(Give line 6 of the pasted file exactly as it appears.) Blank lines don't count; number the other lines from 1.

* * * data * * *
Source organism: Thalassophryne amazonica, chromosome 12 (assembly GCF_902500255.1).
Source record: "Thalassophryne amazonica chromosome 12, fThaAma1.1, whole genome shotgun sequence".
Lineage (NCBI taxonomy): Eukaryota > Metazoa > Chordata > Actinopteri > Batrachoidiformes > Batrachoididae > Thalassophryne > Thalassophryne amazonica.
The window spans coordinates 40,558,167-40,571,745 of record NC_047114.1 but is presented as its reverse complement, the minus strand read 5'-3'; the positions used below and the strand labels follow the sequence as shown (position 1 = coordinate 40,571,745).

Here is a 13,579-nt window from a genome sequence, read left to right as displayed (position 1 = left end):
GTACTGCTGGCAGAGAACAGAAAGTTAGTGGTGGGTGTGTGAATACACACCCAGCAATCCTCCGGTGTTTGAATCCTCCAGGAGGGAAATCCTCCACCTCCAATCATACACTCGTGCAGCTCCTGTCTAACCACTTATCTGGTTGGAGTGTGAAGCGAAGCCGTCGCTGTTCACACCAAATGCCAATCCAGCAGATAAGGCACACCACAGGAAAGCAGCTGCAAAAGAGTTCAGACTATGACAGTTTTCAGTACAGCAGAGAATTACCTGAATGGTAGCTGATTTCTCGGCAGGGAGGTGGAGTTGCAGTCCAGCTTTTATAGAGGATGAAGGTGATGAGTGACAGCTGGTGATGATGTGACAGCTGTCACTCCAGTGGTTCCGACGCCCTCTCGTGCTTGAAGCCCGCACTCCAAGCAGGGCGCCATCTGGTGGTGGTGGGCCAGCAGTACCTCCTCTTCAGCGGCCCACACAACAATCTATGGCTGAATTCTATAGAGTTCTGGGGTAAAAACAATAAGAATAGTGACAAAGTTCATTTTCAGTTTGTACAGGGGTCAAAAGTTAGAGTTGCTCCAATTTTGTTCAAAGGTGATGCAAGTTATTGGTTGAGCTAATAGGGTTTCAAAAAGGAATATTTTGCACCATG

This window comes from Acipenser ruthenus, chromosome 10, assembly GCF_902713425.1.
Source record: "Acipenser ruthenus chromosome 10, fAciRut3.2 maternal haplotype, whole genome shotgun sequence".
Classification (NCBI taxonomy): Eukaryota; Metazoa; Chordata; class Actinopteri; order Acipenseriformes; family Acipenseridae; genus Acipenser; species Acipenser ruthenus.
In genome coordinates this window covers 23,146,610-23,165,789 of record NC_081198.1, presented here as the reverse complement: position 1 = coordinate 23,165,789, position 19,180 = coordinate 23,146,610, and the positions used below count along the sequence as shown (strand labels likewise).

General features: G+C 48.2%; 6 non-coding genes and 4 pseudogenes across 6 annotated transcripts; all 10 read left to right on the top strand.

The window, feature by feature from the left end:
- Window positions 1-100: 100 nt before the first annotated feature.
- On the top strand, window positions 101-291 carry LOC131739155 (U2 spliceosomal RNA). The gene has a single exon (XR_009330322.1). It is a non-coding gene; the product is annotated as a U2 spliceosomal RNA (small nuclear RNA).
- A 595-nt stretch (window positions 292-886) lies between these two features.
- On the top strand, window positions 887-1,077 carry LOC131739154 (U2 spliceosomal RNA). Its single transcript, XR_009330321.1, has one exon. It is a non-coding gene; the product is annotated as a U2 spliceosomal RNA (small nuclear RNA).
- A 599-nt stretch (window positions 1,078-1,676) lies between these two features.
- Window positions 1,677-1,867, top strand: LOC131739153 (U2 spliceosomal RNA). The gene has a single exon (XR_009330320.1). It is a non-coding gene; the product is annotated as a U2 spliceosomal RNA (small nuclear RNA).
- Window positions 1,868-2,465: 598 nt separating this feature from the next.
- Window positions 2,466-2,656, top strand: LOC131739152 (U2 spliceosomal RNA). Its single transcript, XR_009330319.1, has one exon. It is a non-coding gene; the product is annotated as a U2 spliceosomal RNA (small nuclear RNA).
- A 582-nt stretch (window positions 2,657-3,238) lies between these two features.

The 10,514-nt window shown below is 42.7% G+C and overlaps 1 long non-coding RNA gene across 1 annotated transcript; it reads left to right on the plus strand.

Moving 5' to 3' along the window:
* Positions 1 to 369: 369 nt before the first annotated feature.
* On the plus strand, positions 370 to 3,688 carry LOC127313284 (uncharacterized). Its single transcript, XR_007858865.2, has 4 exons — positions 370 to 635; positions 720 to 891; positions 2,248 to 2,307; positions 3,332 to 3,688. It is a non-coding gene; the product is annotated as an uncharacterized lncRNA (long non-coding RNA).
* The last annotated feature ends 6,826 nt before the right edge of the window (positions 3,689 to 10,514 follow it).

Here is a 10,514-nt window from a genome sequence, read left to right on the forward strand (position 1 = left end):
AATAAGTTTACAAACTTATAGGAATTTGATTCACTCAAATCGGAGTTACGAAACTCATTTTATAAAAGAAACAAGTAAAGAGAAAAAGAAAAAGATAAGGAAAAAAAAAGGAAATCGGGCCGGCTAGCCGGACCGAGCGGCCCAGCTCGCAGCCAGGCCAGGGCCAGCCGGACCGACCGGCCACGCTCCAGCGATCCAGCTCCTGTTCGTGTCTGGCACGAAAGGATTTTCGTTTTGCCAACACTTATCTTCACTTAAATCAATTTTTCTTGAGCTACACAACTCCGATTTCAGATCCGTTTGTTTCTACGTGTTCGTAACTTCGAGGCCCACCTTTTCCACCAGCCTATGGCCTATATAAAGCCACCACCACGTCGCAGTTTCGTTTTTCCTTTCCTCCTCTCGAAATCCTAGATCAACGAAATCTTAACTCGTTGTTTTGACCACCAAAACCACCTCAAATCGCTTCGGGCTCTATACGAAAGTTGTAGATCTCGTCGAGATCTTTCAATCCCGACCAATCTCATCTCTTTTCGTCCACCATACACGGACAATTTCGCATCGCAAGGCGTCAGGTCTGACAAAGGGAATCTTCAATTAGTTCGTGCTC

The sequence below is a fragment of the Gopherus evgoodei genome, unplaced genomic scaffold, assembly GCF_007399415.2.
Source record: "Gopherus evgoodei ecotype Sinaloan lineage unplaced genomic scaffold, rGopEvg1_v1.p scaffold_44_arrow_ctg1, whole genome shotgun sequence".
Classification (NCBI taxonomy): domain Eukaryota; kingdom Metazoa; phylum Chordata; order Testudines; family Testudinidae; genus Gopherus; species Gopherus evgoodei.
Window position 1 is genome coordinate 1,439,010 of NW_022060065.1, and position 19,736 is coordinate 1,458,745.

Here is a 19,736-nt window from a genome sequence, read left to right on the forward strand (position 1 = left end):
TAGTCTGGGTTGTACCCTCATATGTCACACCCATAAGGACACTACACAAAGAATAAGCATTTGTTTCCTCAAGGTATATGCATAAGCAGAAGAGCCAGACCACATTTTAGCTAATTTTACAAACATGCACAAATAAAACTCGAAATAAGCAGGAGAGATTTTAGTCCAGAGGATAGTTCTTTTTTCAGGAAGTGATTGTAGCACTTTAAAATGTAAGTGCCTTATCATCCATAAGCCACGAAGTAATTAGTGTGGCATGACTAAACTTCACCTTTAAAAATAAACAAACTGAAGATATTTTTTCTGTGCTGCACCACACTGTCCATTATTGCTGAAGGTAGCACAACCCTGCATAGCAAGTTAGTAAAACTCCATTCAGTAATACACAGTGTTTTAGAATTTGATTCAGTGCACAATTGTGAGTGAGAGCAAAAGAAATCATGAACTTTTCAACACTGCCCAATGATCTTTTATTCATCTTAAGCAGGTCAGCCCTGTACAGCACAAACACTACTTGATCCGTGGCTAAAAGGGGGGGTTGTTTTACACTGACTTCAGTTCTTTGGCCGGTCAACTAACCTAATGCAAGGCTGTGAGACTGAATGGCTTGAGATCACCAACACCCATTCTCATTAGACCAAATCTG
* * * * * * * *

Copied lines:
GTACTGCTGGCAGAGAACAGAAAGTTAGTGGTGGGTGTGTGAATACACACCCAGCAATCCTCCGGTGTTTGAATCCTCCAGGAGGGAAATCCTCCACCTCCAATCATACACTCGTGCAGCTCCTGTCTAACCACTTATCTGGTTGGAGTGTGAAGCGAAGCCGTCGCTGTTCACACCAAATGCCAATCCAGCAGATAAGGCACACCACAGGAAAGCAGCTGCAAAAGAGTTCAGACTATGACAGTTTTCAGTACAGCAGAGAATTACCTGAATGGTAGCTGATTTCTCGGCAGGGAGGTGGAGTTGCAGTCCAGCTTTTATAGAGGATGAAGGTGATGAGTGACAGCTGGTGATGATGTGACAGCTGTCACTCCAGTGGTTCCGACGCCCTCTCGTGCTTGAAGCCCGCACTCCAAGCAGGGCGCCATCTGGTGGTGGTGGGCCAGCAGTACCTCCTCTTCAGCGGCCCACACAACAATCTATGGCTGAATTCTATAGAGTTCTGGGGTAAAAACAATAAGAATAGTGACAAAGTTCATTTTCAGTTTGTACAGGGGTCAAAAGTTAGAGTTGCTCCAATTTTGTTCAAAGGTGATGCAAGTTATTGGTTGAGCTAATAGGGTTTCAAAAAGGAATATTTTGCACCATG